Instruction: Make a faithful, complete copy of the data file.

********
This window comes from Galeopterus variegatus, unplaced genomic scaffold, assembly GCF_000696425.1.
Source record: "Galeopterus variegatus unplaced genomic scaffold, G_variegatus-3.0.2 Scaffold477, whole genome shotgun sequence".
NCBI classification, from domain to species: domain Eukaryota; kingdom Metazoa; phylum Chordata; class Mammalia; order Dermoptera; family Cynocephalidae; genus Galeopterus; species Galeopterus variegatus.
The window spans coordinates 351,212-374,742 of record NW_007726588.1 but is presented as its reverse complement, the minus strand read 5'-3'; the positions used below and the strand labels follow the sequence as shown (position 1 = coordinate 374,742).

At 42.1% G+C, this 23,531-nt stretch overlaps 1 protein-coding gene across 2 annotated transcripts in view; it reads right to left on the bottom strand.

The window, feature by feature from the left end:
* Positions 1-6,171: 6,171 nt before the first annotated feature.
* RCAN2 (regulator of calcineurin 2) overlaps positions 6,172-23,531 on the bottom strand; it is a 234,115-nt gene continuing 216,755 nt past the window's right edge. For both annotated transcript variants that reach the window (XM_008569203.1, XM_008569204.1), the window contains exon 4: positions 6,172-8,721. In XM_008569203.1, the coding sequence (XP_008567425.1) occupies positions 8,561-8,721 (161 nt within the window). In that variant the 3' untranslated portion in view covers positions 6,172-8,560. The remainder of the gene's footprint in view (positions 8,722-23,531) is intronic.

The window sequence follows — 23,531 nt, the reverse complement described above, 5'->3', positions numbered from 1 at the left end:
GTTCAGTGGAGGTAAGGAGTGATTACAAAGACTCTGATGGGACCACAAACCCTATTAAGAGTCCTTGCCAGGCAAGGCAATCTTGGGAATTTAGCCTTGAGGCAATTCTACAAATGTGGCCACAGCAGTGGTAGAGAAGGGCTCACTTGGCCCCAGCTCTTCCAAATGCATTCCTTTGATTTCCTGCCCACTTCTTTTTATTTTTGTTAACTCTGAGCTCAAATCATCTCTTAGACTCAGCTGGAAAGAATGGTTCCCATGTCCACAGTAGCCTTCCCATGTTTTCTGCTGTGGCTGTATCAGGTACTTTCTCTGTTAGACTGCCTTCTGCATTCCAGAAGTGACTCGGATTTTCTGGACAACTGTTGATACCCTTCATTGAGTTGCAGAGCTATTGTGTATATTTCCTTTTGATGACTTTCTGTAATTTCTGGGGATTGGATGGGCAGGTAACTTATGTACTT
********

This window comes from Galeopterus variegatus, unplaced genomic scaffold, assembly GCF_000696425.1.
Source record: "Galeopterus variegatus unplaced genomic scaffold, G_variegatus-3.0.2 Scaffold477, whole genome shotgun sequence".
NCBI classification, from domain to species: domain Eukaryota; kingdom Metazoa; phylum Chordata; class Mammalia; order Dermoptera; family Cynocephalidae; genus Galeopterus; species Galeopterus variegatus.
The window spans coordinates 351,212-374,742 of record NW_007726588.1 but is presented as its reverse complement, the minus strand read 5'-3'; the positions used below and the strand labels follow the sequence as shown (position 1 = coordinate 374,742).

At 42.1% G+C, this 23,531-nt stretch overlaps 1 protein-coding gene across 2 annotated transcripts in view; it reads right to left on the bottom strand.

The window, feature by feature from the left end:
* Positions 1-6,171: 6,171 nt before the first annotated feature.
* RCAN2 (regulator of calcineurin 2) overlaps positions 6,172-23,531 on the bottom strand; it is a 234,115-nt gene continuing 216,755 nt past the window's right edge. For both annotated transcript variants that reach the window (XM_008569203.1, XM_008569204.1), the window contains exon 4: positions 6,172-8,721. In XM_008569203.1, the coding sequence (XP_008567425.1) occupies positions 8,561-8,721 (161 nt within the window). In that variant the 3' untranslated portion in view covers positions 6,172-8,560. The remainder of the gene's footprint in view (positions 8,722-23,531) is intronic.

The window sequence follows — 23,531 nt, the reverse complement described above, 5'->3', positions numbered from 1 at the left end:
GTTCAGTGGAGGTAAGGAGTGATTACAAAGACTCTGATGGGACCACAAACCCTATTAAGAGTCCTTGCCAGGCAAGGCAATCTTGGGAATTTAGCCTTGAGGCAATTCTACAAATGTGGCCACAGCAGTGGTAGAGAAGGGCTCACTTGGCCCCAGCTCTTCCAAATGCATTCCTTTGATTTCCTGCCCACTTCTTTTTATTTTTGTTAACTCTGAGCTCAAATCATCTCTTAGACTCAGCTGGAAAGAATGGTTCCCATGTCCACAGTAGCCTTCCCATGTTTTCTGCTGTGGCTGTATCAGGTACTTTCTCTGTTAGACTGCCTTCTGCATTCCAGAAGTGACTCGGATTTTCTGGACAACTGTTGATACCCTTCATTGAGTTGCAGAGCTATTGTGTATATTTCCTTTTGATGACTTTCTGTAATTTCTGGGGATTGGATGGGCAGGTAACTTATGTACTT